Thank you for your help. I want to compare binomial and normal distributions to prove to myself (numerically) how binomial distributions approach normal distributions as n increases. I know books say this, but I've never read how to prove it to myself (in R, sas, or by pencil). My guess is to create an x-vector of length "n" and generate a binomial-y-vector and a normal-y-vector and then compare the distance between the y-vectors generated. I'm sure that as "n" increases, the y-vector distances will decrease, but how do I measure this? My first thought was a basic sum of squares calculation (I, II, III?). I also noticed that the comparison will be affected by the length of the vector and not just the distance between y-vectors (longer vectors will naturally reduce the distance). Am I on the right track? How can I do this? again, thank you for the help!

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    $\begingroup$ I think that rather than doing a basic sum of squares, you'd want to use a Kolmogorov-Smirnov test, or one of the other tests that exists to compare distributions. You can generate a large vector of binomial random variables, then use Kolmogorov-Smirnov to test for normality. $\endgroup$ Commented Jan 11, 2020 at 3:04
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    $\begingroup$ Are you trying to show that the distributions get closer together as n increases? (rather than samples from those distributions...) $\endgroup$
    – Glen_b
    Commented Jan 11, 2020 at 5:41
  • $\begingroup$ Thanks! Since the binomial distribution approaches the normal at around n=20 (or so the books say), I want to be able to quantify this "approach" numerically. maybe start with a n=5 comparison and increase to n=100 or more. At the same time, measure in some way how the curves get closer to each other. One potential complication is that as the vectors get longer, their very length probably will contribute to them "getting closer" so instead, I'd probably keep the comparison fair by testing the "middle 10" values of the distributions, whether n=10 or n=100, just the middle 10. $\endgroup$
    – skaai
    Commented Jan 11, 2020 at 6:07
  • $\begingroup$ The "curves" in question would be based on cumulative probability distributions. Graphs of probability functions do not get closer to graphs of probability density functions. (One might also carry out such an analysis using characteristic functions or continuous transformations thereof, such as cumulant generating functions, but those would be more difficult to interpret.) However, in this particular case histograms (which use areas rather than heights to represent probabilities) will converge: see stats.stackexchange.com/a/3904/919 for an illustration. $\endgroup$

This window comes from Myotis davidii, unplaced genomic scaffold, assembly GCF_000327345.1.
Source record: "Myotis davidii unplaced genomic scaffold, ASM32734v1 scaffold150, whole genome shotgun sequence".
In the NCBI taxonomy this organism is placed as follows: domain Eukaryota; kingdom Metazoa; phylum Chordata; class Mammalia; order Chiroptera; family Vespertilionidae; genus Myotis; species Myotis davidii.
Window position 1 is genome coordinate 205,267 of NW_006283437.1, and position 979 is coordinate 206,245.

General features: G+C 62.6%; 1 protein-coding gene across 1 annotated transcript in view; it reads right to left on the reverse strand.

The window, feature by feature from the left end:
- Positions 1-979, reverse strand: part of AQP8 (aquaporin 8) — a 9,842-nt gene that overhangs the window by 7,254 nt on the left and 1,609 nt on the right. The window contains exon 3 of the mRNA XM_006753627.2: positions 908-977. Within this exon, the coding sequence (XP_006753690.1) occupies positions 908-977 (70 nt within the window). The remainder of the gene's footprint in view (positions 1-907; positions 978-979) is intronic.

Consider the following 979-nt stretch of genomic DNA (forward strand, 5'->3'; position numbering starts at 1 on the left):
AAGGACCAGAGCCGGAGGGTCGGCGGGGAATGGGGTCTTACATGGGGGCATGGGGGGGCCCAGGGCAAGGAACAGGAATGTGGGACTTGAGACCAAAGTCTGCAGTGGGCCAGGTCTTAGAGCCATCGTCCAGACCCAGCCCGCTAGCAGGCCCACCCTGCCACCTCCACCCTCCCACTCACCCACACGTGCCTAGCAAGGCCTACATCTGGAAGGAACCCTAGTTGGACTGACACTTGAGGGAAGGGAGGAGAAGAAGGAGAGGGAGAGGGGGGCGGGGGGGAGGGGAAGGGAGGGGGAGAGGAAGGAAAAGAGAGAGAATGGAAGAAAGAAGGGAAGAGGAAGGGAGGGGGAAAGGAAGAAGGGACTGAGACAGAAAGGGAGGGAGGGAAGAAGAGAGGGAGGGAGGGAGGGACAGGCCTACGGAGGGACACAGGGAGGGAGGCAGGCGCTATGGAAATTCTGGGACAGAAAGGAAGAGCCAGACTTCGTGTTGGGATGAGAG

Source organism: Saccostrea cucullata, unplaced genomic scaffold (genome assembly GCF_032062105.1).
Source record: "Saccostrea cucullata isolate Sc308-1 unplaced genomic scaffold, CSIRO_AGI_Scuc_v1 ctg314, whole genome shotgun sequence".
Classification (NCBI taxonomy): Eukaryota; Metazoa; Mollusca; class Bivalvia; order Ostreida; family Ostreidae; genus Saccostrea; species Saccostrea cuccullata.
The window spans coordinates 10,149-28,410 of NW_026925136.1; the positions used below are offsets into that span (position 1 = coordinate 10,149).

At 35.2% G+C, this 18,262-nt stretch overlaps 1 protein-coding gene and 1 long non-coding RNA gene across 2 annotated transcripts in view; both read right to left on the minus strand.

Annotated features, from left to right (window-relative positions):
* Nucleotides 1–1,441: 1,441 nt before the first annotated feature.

– whuber
    Commented Jan 11, 2020 at 13:49

1 Answer 1


Assuming you want to visualize how the binomial approaches the normal as n grows I'd do it as follows:

  1. Choose some value for the second parameter, $p$ (like say 0.5 or 0.2)

  2. draw a standard normal cdf and compute and plot the cdf of a standardized binomial at some $n=n_1$

  3. draw a standard normal cdf and compute and plot the cdf of a standardized binomial at some $n=n_2>>n_1$

  4. draw a standard normal cdf and compute and plot the cdf of a standardized binomial at some $n=n_3>>n_2$

You can try various values for p and for the different n's.

Something like this:

Plot of standardized binomial and standard normal cdf for p=0.5 and n=10, 40 and 160

(though ideally you'd mention the value of p somewhere as well; I'll leave prettying things up like that to you though)

curve(pnorm,-3,3,main="binomial cdf vs normal cdf, n=10")
curve(pnorm,-3,3,,main="binomial cdf vs normal cdf, n=40")
curve(pnorm,-3,3,main="binomial cdf vs normal cdf, n=160")

[Some people find it more intuitive to compare the binomial pmf with the normal density but you have to be quite careful when doing that to be clear about what it is that you're comparing, because it's important to understand that density is not probability, and if you're not careful you can easily find yourself comparing things that are not similar.]

  • $\begingroup$ Thank you so much! I learned something new (step functions) while parsing your answer. The thing is I want to quantify the differences between the binomial and the normal functions. for example, n=5 y1=dbinom, y2=dnorm, then compare the differences. then for n=10 do the same. then for n=20 do the same, and so on. The only complication I see is that while n needs to grow, i probably need to only measure the 10 "middle" values of each test to keep the lengths of the vector from affecting the result. This gives me a numerical value that should get smaller as n gets larger. $\endgroup$
    – skaai
    Commented Jan 11, 2020 at 7:57

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